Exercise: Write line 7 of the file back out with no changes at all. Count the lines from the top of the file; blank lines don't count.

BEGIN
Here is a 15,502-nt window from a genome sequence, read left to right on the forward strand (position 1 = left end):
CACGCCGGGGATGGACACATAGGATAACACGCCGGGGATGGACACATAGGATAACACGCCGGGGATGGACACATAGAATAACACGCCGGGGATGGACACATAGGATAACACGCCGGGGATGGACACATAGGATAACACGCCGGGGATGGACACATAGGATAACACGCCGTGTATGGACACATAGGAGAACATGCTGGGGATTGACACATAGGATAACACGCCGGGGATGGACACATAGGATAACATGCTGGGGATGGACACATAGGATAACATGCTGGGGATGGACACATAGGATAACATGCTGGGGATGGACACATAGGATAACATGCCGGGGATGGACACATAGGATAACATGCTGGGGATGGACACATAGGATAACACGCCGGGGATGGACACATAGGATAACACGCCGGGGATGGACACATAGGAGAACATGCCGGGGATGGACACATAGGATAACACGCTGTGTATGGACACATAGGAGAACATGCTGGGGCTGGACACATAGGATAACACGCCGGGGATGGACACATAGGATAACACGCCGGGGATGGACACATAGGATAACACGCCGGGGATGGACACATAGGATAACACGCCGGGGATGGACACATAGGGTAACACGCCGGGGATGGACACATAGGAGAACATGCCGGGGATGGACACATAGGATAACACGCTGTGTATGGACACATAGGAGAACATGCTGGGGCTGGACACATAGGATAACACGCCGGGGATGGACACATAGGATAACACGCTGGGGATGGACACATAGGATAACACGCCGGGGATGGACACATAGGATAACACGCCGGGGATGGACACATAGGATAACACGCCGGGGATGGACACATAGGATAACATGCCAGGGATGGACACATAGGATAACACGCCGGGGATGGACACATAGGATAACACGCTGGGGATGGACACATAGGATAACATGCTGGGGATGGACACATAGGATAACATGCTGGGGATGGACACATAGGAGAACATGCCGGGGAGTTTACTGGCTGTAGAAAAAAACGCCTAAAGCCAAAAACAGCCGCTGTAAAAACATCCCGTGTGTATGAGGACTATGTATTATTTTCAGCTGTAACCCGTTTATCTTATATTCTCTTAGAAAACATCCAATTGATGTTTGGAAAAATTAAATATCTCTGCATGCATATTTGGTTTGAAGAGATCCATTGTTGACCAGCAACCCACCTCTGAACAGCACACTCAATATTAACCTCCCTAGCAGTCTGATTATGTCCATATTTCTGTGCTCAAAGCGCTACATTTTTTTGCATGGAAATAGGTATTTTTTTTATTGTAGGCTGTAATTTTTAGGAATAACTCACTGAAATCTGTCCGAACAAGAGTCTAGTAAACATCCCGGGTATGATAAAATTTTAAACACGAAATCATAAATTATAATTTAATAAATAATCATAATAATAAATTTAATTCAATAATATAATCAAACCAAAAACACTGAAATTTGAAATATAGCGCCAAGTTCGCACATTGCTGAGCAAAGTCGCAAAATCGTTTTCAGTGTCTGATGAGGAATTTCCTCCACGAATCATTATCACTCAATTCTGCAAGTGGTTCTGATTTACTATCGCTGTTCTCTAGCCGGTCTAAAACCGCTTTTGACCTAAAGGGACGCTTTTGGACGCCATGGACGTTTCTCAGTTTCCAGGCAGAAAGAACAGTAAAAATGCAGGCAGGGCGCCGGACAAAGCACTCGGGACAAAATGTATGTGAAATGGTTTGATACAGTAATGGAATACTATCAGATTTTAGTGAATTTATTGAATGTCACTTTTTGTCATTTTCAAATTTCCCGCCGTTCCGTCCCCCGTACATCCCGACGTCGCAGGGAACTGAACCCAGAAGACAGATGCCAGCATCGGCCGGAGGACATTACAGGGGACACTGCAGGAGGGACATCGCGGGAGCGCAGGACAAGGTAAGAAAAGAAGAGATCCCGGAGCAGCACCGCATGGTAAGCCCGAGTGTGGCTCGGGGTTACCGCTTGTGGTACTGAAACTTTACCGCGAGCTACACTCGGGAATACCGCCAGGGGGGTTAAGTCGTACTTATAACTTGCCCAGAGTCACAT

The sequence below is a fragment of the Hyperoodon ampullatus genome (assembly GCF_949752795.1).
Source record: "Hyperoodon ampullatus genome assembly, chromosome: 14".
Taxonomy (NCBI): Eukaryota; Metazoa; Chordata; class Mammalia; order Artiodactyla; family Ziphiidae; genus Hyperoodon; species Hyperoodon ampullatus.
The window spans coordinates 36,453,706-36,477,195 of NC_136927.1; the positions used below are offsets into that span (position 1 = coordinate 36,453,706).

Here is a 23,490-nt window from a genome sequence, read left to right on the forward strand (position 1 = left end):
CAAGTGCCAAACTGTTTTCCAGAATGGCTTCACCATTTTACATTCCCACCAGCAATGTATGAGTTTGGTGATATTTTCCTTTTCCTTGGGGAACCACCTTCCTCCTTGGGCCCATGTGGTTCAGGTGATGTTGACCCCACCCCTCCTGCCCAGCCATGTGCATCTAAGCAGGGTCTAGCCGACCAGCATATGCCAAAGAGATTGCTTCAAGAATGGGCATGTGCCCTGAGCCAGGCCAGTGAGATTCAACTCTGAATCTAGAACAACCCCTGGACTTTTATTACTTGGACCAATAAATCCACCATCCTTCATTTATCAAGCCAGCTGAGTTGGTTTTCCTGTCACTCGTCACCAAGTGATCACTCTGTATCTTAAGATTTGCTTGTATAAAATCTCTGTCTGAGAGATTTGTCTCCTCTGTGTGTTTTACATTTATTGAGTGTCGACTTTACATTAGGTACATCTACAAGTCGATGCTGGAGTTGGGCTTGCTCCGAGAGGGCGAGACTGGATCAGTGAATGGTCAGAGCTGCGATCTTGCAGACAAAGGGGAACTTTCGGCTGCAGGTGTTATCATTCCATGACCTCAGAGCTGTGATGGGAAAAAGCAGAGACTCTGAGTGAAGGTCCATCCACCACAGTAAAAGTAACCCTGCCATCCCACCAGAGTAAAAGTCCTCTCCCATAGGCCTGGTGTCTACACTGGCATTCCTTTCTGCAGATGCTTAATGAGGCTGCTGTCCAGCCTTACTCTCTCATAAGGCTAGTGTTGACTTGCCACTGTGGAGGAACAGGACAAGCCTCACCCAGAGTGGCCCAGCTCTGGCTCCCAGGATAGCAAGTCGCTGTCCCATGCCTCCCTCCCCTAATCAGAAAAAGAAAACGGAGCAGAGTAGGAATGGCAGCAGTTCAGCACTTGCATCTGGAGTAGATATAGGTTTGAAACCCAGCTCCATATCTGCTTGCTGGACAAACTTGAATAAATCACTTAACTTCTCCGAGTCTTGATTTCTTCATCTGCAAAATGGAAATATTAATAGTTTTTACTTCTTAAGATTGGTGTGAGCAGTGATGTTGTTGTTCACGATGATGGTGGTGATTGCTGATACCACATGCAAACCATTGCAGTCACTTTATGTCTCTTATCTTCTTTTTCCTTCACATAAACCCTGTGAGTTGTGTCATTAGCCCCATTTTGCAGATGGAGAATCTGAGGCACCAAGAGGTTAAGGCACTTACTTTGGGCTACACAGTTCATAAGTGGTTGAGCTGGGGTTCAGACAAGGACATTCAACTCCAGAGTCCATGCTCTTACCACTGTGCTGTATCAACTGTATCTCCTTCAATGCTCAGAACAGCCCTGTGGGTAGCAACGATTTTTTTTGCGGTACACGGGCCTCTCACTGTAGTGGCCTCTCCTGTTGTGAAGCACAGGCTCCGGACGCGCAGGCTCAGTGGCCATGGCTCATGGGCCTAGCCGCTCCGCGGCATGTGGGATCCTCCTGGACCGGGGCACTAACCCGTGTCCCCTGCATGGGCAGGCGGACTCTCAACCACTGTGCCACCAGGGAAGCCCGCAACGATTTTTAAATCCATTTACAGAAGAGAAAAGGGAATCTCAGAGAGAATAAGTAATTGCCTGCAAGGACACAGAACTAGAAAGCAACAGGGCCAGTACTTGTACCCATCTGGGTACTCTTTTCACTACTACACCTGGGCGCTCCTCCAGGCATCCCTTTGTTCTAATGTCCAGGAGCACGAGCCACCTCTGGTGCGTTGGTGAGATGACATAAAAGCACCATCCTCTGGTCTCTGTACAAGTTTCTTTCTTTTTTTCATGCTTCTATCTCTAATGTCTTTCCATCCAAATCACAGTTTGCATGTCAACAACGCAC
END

Here is a 23,490-nt window from a genome sequence, read left to right on the forward strand (position 1 = left end):